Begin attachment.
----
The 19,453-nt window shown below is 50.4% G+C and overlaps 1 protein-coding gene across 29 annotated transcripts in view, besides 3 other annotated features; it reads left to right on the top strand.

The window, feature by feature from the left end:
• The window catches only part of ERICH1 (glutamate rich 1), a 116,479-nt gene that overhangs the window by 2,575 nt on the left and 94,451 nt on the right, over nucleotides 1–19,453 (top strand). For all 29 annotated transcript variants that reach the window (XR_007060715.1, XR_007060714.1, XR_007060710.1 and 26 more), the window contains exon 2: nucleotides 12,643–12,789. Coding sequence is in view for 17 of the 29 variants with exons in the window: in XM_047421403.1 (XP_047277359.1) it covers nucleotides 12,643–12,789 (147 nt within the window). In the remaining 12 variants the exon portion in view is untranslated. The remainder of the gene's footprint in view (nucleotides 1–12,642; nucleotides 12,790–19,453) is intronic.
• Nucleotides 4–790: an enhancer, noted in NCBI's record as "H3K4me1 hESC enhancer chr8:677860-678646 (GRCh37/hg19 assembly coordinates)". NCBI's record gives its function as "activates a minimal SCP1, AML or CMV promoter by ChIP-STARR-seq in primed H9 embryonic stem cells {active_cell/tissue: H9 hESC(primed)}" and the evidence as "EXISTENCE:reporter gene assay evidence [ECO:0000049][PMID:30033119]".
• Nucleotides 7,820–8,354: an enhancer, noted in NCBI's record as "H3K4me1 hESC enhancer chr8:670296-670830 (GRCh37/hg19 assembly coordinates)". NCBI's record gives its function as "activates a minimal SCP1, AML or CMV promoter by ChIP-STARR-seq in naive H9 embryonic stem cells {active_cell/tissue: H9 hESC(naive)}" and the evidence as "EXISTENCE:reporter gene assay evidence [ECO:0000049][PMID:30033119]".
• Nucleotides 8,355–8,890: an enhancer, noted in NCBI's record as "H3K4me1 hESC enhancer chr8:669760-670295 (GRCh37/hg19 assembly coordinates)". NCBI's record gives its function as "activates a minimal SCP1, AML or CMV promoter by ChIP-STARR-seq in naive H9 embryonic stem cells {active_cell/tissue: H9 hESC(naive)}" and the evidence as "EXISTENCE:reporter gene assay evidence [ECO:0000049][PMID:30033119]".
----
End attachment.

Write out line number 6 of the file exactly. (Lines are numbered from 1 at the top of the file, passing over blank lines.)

• Nucleotides 8,355–8,890: an enhancer, noted in NCBI's record as "H3K4me1 hESC enhancer chr8:669760-670295 (GRCh37/hg19 assembly coordinates)". NCBI's record gives its function as "activates a minimal SCP1, AML or CMV promoter by ChIP-STARR-seq in naive H9 embryonic stem cells {active_cell/tissue: H9 hESC(naive)}" and the evidence as "EXISTENCE:reporter gene assay evidence [ECO:0000049][PMID:30033119]".